Someone on Facebook posted a status update this morning that said, "back from a month of Boy Scout summer camp with no e-mail, electricity, phone service or Facebook. Our only outside contact was the Skunk Train."
I was instantly propelled back thirty years or so and my memories of the Skunk Train and our general "train era."
I don't remember when the "train era" began, but it probably pre-dated our marriage, and at least Jeri's birth, because of what happened to her when she was a baby.
Mike and Rich (Pat's husband) were both into trains and model railroading. I remember going to several model railroading displays...
Rich had a big track set up in his basement or garage or somewhere in his house (I don't remember where now). I don't think Mike had his own train, but he collected railroad spikes, those big nails that held railroad railes to the tiles.
Walt had a train set too, but it was from his childhood and was packed up in boxes in the closet. We've been married 45 years and to the best of my knowledge he's never unpacked it and the kids may never even have known he had it (until now). But he had fond memories of his train.
It seemed that in those days, a lot of what we did, especially going out and exploring ghost towns in Nevada, involved a hunt for railroad spikes. I remember once walking in knee high grass on a bluff overlooking the town of Mendocino. At some time in the very distant past, apparently there had a been a railroad line that ran through there and, damn if Mike didn't suddenly bend down and pick up an old rusty railroad spike.
I know that the "train era" predated Jeri's birth because she was less than a year old when we all went to the Western Railway Museum in Rio Vista, a town on the Sacramento Delta. It was a place where authentic historic streetcars and electric trains from all over California got new life as the object of veneration from train nuts. The 22 acre site had only begun to be developed in the early 1960s, so was still fairly new when we decided to take a day trip there with Pinata People.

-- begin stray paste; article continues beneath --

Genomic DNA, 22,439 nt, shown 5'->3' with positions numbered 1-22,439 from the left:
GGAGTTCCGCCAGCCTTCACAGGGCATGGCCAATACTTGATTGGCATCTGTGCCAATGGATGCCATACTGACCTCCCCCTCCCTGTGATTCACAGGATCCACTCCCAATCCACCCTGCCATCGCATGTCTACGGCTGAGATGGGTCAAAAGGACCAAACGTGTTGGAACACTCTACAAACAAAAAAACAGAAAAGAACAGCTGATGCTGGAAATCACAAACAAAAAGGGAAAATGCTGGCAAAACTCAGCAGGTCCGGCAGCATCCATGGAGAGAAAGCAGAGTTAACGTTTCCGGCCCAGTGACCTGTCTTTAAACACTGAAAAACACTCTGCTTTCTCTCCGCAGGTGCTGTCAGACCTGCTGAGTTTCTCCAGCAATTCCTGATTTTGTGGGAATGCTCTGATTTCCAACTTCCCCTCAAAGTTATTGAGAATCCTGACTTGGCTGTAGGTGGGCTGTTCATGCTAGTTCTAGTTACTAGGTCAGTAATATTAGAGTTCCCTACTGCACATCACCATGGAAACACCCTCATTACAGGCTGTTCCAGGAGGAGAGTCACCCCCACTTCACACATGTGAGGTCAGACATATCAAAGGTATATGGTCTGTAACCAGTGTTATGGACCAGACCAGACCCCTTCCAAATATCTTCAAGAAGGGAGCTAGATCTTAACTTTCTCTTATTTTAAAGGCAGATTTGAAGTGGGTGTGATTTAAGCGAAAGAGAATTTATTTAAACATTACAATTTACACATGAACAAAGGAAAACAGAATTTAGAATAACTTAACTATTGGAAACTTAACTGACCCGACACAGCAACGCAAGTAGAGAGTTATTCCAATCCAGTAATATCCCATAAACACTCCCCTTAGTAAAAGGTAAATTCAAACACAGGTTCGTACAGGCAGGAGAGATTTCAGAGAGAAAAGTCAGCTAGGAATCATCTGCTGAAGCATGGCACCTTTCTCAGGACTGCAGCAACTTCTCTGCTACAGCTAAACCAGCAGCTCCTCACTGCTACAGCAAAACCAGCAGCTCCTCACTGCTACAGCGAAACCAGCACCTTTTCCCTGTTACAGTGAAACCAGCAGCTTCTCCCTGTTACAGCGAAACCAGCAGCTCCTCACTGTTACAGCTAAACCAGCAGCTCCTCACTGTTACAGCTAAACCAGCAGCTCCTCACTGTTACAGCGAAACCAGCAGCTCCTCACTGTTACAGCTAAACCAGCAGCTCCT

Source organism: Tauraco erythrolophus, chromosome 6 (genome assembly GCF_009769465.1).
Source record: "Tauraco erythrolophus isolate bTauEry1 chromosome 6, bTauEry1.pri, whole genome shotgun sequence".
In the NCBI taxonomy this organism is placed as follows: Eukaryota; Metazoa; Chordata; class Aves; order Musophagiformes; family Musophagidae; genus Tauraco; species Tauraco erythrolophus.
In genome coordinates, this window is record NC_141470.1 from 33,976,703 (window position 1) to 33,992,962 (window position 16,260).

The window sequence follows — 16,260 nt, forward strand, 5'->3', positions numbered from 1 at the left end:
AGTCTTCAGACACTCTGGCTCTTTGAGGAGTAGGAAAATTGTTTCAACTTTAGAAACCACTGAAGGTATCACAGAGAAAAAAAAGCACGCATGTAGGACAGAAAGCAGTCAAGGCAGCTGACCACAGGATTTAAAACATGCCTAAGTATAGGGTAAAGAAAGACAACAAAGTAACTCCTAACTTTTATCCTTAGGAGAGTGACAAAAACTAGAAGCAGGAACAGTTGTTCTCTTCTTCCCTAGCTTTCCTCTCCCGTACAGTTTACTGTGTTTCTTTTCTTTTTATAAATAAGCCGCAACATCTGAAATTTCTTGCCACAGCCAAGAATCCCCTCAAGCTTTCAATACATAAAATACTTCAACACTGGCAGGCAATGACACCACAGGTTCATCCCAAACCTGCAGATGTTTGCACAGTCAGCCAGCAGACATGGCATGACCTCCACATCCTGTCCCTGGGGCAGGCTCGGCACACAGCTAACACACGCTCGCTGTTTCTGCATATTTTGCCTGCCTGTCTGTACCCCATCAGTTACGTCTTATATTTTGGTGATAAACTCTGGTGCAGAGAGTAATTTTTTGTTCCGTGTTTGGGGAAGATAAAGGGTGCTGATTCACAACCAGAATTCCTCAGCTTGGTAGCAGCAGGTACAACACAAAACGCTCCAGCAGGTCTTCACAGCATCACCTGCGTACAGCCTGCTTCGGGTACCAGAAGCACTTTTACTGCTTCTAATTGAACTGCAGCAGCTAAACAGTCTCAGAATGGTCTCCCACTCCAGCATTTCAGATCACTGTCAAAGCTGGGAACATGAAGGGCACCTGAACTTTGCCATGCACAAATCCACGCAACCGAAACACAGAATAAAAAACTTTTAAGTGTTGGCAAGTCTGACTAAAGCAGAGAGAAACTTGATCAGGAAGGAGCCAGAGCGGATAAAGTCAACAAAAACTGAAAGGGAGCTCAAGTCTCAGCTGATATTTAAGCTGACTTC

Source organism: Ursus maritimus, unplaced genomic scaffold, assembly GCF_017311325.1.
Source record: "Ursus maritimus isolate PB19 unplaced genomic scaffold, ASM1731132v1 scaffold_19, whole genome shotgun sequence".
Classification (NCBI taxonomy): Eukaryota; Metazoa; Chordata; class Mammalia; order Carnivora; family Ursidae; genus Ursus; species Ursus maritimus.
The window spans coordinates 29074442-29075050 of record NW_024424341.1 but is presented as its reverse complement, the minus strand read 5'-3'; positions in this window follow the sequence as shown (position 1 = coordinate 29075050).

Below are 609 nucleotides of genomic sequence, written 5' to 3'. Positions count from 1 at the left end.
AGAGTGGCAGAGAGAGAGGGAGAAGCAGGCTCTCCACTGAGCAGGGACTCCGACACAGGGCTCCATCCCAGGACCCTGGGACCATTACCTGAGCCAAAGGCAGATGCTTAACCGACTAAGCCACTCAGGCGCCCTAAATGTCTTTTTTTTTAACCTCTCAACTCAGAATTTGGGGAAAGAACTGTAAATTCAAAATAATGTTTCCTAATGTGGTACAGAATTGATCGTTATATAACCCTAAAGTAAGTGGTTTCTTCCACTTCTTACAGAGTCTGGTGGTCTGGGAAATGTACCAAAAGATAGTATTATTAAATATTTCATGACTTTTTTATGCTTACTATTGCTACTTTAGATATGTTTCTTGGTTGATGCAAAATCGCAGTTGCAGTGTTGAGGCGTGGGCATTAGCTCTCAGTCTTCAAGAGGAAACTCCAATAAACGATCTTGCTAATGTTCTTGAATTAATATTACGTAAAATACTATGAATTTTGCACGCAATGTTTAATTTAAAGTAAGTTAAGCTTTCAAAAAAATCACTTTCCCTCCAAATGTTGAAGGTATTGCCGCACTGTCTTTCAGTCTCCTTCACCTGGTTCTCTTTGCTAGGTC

On the day we visited, they were giving free rides on one of the electric trains.
We all piled on the train and Walt went outside to take movies of Jeri at the window. I opened the window and when he started to aim the camera, the window slammed down on her hand. She began screaming, while the rest of us tried to open the window. Walt, laughing because he just thought the sound of the window had scared, continued to take the movie, and then felt terrible when he realized in how much pain she was.
There was no serious damage except that as a baby she sucked her two middle fingers to soothe herself and the window had slammed down on those two fingers, so she was unable to soothe herself...no other fingers, thumbs, or pacifier would work as well as those two fingers. It was a very long night, as I recall.
I don't know how long the "train era" lasted. It probably began to wane when Char and Mike moved to Alaska, but before that time there was the trip to ride the Skunk Train.
The Skunk Train is an old steam train that travels between the towns of Ft. Bragg and Willits, a distance of about 40 miles. The train was originally built by the Ft. Bragg Redwood Company to carry logs from the forest to the lumber mill. But at the time we were there, the logging operation had moved to the highway and the train made its money from tourists.
The route crosses 30 bridges and trestles and passes through two mountain tunnels. It's a beautiful trip and you can sit there and get covered with soot from the chimney of the locomotive and relive the old days of railroading.
We had all the kids with us, ours, Mike and Char's and probably Pat & Rich's as well. We went from Ft. Bragg to Willits and while we were waiting for the train to turn around so we could get back and return to Ft. Bragg, we all walked the tracks looking for a spike for Mike, which we never did find.
Disappointed, we got back on the train and as the train began to pull out of the station, Mike looked down and saw a spike lying on the track next to where our train was moving.
We chug chugged the 40 miles back to Ft. Bragg, got in the car and drove to Willits to pick up the spike.
Mike was finally happy.We haven't collected spikes in many years, but I still find myself looking for one whenever we are near railroad tracks. Old habits die hard.